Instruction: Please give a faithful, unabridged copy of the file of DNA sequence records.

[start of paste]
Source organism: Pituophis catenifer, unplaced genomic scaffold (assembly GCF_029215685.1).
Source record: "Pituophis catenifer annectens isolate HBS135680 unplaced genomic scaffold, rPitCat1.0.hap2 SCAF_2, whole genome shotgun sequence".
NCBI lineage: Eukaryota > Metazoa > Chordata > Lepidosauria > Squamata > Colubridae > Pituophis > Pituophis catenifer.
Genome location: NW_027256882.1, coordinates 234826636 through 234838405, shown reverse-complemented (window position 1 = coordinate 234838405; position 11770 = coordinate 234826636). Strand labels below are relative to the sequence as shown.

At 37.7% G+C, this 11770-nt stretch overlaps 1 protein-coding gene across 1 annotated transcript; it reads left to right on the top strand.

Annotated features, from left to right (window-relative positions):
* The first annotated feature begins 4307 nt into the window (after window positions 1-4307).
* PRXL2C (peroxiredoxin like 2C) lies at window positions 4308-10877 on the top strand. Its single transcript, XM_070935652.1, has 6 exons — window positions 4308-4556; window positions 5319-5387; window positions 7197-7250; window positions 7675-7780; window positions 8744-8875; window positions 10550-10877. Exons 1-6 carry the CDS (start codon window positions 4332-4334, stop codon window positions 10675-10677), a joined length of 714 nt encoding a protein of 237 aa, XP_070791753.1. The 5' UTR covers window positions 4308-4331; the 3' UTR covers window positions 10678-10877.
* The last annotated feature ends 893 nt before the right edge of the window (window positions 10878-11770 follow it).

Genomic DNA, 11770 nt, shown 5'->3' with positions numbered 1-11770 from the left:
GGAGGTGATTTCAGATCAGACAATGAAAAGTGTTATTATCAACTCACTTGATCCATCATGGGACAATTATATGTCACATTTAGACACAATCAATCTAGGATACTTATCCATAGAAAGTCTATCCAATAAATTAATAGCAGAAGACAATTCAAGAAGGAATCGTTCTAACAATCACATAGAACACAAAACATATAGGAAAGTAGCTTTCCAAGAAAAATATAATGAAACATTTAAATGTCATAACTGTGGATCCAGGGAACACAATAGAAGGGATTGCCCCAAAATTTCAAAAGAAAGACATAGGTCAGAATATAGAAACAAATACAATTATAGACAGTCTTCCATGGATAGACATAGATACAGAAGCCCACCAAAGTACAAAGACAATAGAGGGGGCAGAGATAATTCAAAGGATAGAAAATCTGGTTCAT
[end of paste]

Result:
Source organism: Pituophis catenifer, unplaced genomic scaffold (assembly GCF_029215685.1).
Source record: "Pituophis catenifer annectens isolate HBS135680 unplaced genomic scaffold, rPitCat1.0.hap2 SCAF_2, whole genome shotgun sequence".
NCBI lineage: Eukaryota > Metazoa > Chordata > Lepidosauria > Squamata > Colubridae > Pituophis > Pituophis catenifer.
Genome location: NW_027256882.1, coordinates 234826636 through 234838405, shown reverse-complemented (window position 1 = coordinate 234838405; position 11770 = coordinate 234826636). Strand labels below are relative to the sequence as shown.

At 37.7% G+C, this 11770-nt stretch overlaps 1 protein-coding gene across 1 annotated transcript; it reads left to right on the top strand.

Annotated features, from left to right (window-relative positions):
* The first annotated feature begins 4307 nt into the window (after window positions 1-4307).
* PRXL2C (peroxiredoxin like 2C) lies at window positions 4308-10877 on the top strand. Its single transcript, XM_070935652.1, has 6 exons — window positions 4308-4556; window positions 5319-5387; window positions 7197-7250; window positions 7675-7780; window positions 8744-8875; window positions 10550-10877. Exons 1-6 carry the CDS (start codon window positions 4332-4334, stop codon window positions 10675-10677), a joined length of 714 nt encoding a protein of 237 aa, XP_070791753.1. The 5' UTR covers window positions 4308-4331; the 3' UTR covers window positions 10678-10877.
* The last annotated feature ends 893 nt before the right edge of the window (window positions 10878-11770 follow it).

Genomic DNA, 11770 nt, shown 5'->3' with positions numbered 1-11770 from the left:
GGAGGTGATTTCAGATCAGACAATGAAAAGTGTTATTATCAACTCACTTGATCCATCATGGGACAATTATATGTCACATTTAGACACAATCAATCTAGGATACTTATCCATAGAAAGTCTATCCAATAAATTAATAGCAGAAGACAATTCAAGAAGGAATCGTTCTAACAATCACATAGAACACAAAACATATAGGAAAGTAGCTTTCCAAGAAAAATATAATGAAACATTTAAATGTCATAACTGTGGATCCAGGGAACACAATAGAAGGGATTGCCCCAAAATTTCAAAAGAAAGACATAGGTCAGAATATAGAAACAAATACAATTATAGACAGTCTTCCATGGATAGACATAGATACAGAAGCCCACCAAAGTACAAAGACAATAGAGGGGGCAGAGATAATTCAAAGGATAGAAAATCTGGTTCAT